EU Emission Trading

EU Emission Trading


EU Emission Trading: 3 things you need to know about the flagship carbon pricing scheme


The European Union likes to pride itself with EU Emission Trading Scheme (ETS), the world’s first decarbonisation initiative that puts a price tag on pollution. Although the statistics are in ETS’s favour – showing a remarkable GHG decrease of 9% in ETS covered sectors in 2019 – the scheme is ripe for reform. Here’s everything you need to know about ETS and its forthcoming revision.

Fact 1: it is not as complicated as its name might suggest
ETS functions according to the logic of “cap and trade”: The ETS regulation sets a cap on the total amount of GHG emitted, and within this cap, companies in energy-intensive industries such as steel, construction and energy, can receive and buy emission allowances, which they can trade with one another as needed. The cap is reduced over time so that overall emissions from each sector fall. The underlying idea is that “the polluter pays”, while well-performing industries can generate extra revenue with the sale of allowances to worst-emitters.

Fact 2: aviation and shipping remain the EU’s problem children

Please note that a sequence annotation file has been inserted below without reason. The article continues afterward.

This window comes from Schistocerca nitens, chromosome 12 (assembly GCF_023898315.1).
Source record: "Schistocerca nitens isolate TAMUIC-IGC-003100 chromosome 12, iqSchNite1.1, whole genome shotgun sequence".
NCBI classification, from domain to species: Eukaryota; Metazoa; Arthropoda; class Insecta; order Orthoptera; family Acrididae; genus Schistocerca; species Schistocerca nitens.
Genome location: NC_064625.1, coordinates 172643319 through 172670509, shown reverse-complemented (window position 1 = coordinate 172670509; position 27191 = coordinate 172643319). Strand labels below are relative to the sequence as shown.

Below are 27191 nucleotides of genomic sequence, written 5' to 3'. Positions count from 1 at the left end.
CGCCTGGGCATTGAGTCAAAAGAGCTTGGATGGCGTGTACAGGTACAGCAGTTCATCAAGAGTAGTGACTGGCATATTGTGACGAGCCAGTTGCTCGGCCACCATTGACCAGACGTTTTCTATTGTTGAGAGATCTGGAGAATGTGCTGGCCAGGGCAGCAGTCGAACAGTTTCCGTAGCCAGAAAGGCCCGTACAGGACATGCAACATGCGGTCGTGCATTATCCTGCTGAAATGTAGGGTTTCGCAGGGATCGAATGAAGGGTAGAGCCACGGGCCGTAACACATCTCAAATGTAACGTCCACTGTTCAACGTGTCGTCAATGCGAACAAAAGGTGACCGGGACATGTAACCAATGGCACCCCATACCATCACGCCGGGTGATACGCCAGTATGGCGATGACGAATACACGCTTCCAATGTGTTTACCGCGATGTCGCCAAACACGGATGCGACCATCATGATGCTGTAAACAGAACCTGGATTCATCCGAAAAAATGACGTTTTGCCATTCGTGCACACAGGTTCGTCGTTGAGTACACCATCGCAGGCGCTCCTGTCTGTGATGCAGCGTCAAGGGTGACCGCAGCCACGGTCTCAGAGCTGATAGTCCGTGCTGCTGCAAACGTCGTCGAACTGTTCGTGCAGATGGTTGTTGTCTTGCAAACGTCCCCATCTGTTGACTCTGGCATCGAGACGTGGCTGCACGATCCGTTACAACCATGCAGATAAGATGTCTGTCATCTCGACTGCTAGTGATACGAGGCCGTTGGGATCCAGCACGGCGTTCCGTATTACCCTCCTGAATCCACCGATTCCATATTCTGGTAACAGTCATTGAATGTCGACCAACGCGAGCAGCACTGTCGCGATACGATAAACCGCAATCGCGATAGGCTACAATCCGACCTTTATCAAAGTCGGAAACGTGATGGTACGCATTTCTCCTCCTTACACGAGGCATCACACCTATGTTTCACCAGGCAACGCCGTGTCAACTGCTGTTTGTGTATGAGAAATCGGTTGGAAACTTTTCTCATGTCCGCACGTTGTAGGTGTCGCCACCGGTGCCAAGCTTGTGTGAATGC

In terms of aviation, the devil is in detail: while formally part of ETS, airlines have benefitted from over-allocation of permits, which allowed worst-emitters to purchase cheap ETC credits and continue to pollute at a small price. Let the numbers speak: while emissions in other ETS covered sectors such as power and steel fell sharply, aviation emissions grew by 1.5% in 2019. Although shipping emissions represent around 13% of the overall EU greenhouse gas, up until 2020, policy makers have turned a blind eye on the sector. However, the tide has now turned, and this September the European Parliament has voted in favour of the inclusion of shipping in the ETS.

Fact 3: ETS will be overhauled in 2021
The ETS framework was crafted in the early 2000s, when climate change was nowhere near the top of the EU’s agenda, and so it is understandable that the regulation requires steady revisions to deliver on the EU’s increasingly ambitious climate objectives. As announced in the EU Green Deal, ETS will be revised in June 2021 to align the scheme with the EU’s stricter GHG reduction target. It is also clear that ETS will be extended to new sectors, above all to shipping, but also other sectors like forestry and carbon capture industries are being considered.


Contact Us

If you would like to know more information about EU Emission Trading or any of the above content please contact our Chelgate Public Affairs team

December 9th, 2020 by Careen Becker